The car that someone drives can reveal a lot about them. In fact, the Stanford Artificial Intelligence Laboratory has discovered that by totting up the number of Sedans and pickup trucks seen on a drive through a US city, it’s possible to predict that city’s voting preference with over 80 percent accuracy. Pickup trucks are associated with Democrats, while neighbourhoods with Sedans tend to vote Republican.
This technique is part of the fast-growing field of big data research that is receiving an increasing amount of attention from businesses and governments looking to gain fast access to more accurate demographic data.
The research project analysed 22 million cars visible on Google Street View using artificial intelligence, and discovered that it is possible to accurately estimate income, race, education and voting patterns at the neighbourhood level.
Big data research is receiving an increasing amount of attention from businesses and governments looking to gain fast access to more accurate demographic data
The researchers used deep learning computer vision techniques on 50 million images to identify the make, model and year of the cars present in each neighbourhood. They then used this data to make predictions about the demographic makeup of neighborhoods. These predictions are accurate even at the precinct level, which usually consists of a population of around 1,000 people.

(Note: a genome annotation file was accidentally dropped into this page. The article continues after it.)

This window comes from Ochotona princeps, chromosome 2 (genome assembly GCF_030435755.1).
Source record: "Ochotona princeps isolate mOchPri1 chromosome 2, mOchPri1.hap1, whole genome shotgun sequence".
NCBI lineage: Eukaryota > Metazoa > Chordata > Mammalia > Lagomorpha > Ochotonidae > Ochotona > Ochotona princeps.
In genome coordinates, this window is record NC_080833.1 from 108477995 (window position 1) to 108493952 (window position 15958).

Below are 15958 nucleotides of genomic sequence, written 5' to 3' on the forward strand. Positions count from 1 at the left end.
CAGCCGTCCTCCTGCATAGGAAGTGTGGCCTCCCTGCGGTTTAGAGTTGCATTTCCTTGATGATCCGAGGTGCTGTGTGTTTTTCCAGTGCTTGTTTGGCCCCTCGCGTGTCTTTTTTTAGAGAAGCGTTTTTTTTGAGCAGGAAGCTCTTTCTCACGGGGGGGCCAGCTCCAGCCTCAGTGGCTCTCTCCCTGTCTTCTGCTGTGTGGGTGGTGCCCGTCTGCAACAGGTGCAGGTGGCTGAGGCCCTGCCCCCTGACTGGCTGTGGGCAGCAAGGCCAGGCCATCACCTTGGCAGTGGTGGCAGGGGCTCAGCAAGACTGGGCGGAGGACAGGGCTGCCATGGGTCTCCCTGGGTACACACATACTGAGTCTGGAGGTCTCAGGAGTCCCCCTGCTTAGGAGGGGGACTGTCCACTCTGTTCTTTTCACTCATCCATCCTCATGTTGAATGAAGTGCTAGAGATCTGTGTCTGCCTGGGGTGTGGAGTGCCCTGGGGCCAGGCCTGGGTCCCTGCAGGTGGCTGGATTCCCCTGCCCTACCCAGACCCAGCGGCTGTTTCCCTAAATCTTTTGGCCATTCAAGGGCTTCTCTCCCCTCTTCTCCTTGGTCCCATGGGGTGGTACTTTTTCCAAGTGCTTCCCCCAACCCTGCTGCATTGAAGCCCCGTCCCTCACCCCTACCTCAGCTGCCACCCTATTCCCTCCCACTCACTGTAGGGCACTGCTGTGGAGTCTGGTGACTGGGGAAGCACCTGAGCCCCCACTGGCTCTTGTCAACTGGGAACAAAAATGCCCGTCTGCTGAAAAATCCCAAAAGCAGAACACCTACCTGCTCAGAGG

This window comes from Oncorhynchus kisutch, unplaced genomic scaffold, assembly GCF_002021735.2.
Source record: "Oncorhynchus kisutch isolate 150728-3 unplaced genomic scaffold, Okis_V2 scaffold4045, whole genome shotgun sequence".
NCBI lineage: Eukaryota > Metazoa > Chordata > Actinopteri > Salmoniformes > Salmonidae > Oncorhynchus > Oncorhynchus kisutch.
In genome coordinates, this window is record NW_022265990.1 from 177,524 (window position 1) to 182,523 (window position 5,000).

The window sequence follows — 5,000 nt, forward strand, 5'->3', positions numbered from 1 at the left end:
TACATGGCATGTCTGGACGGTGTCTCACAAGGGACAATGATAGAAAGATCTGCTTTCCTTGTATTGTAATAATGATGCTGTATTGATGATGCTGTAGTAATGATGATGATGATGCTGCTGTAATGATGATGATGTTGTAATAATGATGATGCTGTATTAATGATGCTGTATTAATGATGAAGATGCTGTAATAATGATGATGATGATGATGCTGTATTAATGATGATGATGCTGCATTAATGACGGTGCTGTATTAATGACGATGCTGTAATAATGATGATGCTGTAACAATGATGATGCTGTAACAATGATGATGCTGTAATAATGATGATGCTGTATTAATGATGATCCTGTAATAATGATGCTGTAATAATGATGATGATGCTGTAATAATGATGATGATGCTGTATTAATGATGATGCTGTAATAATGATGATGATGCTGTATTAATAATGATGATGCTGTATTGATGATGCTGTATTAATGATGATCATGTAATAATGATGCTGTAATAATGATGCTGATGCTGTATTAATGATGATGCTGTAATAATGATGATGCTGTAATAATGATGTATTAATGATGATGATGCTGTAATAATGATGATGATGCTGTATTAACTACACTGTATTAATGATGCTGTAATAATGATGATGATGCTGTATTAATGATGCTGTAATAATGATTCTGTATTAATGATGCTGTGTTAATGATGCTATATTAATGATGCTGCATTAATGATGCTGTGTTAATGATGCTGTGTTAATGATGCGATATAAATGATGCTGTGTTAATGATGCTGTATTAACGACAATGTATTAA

The research team’s goal was to create a tool that would assist policymakers in collecting census-like data. The particular focus was the American Community Survey (ACS), a yearly survey that reports demographic results for every city in the US with a population of at least 65,000 people.
The Google Images algorithm is seen as a complementary technique that will fill in the gaps left by traditional survey methodologies. It can be used, for instance, to collect data on smaller neighbourhoods that are currently skipped by ACS survey teams. It is also far quicker: the lag-times associated with labour-intensive door-to-door surveys can be virtually eliminated.
There is no indication that these algorithms will be released into the public domain. So, as of yet, it won’t be possible for members of the public to check the affluence, racial makeup or voting preferences of a neighbourhood.
However, the images that have been used are available to the public, so there is nothing to stop others pursuing similar projects. Businesses looking to expand or relocate, for instance, may be interested in an area that is more affluent, or they may seek out a particular demographic profile. Additionally, political parties may be able to harness this kind of information in targeted campaigning.